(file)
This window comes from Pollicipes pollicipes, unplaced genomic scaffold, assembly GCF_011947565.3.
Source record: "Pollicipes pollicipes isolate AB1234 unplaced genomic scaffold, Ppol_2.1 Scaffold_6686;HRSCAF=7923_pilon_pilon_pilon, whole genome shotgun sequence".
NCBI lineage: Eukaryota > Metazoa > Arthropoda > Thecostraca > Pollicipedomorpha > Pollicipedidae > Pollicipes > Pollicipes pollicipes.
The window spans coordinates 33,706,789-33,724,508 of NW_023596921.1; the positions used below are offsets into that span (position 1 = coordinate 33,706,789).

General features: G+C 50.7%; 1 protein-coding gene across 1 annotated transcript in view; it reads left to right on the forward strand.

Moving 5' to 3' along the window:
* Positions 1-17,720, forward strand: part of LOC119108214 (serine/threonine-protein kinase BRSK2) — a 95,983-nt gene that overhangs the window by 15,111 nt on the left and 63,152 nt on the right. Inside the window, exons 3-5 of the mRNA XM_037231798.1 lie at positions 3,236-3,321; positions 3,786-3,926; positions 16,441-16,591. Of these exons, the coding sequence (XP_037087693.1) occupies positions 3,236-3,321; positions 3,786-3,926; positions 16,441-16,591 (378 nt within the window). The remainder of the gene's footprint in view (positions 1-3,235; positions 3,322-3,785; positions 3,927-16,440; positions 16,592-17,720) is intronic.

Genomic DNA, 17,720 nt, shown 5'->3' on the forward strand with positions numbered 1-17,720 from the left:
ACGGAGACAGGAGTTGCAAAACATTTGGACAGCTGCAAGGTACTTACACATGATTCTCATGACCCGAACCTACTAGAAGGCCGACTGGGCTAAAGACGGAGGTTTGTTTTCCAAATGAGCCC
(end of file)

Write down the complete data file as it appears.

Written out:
This window comes from Pollicipes pollicipes, unplaced genomic scaffold, assembly GCF_011947565.3.
Source record: "Pollicipes pollicipes isolate AB1234 unplaced genomic scaffold, Ppol_2.1 Scaffold_6686;HRSCAF=7923_pilon_pilon_pilon, whole genome shotgun sequence".
NCBI lineage: Eukaryota > Metazoa > Arthropoda > Thecostraca > Pollicipedomorpha > Pollicipedidae > Pollicipes > Pollicipes pollicipes.
The window spans coordinates 33,706,789-33,724,508 of NW_023596921.1; the positions used below are offsets into that span (position 1 = coordinate 33,706,789).

General features: G+C 50.7%; 1 protein-coding gene across 1 annotated transcript in view; it reads left to right on the forward strand.

Moving 5' to 3' along the window:
* Positions 1-17,720, forward strand: part of LOC119108214 (serine/threonine-protein kinase BRSK2) — a 95,983-nt gene that overhangs the window by 15,111 nt on the left and 63,152 nt on the right. Inside the window, exons 3-5 of the mRNA XM_037231798.1 lie at positions 3,236-3,321; positions 3,786-3,926; positions 16,441-16,591. Of these exons, the coding sequence (XP_037087693.1) occupies positions 3,236-3,321; positions 3,786-3,926; positions 16,441-16,591 (378 nt within the window). The remainder of the gene's footprint in view (positions 1-3,235; positions 3,322-3,785; positions 3,927-16,440; positions 16,592-17,720) is intronic.

Genomic DNA, 17,720 nt, shown 5'->3' on the forward strand with positions numbered 1-17,720 from the left:
ACGGAGACAGGAGTTGCAAAACATTTGGACAGCTGCAAGGTACTTACACATGATTCTCATGACCCGAACCTACTAGAAGGCCGACTGGGCTAAAGACGGAGGTTTGTTTTCCAAATGAGCCC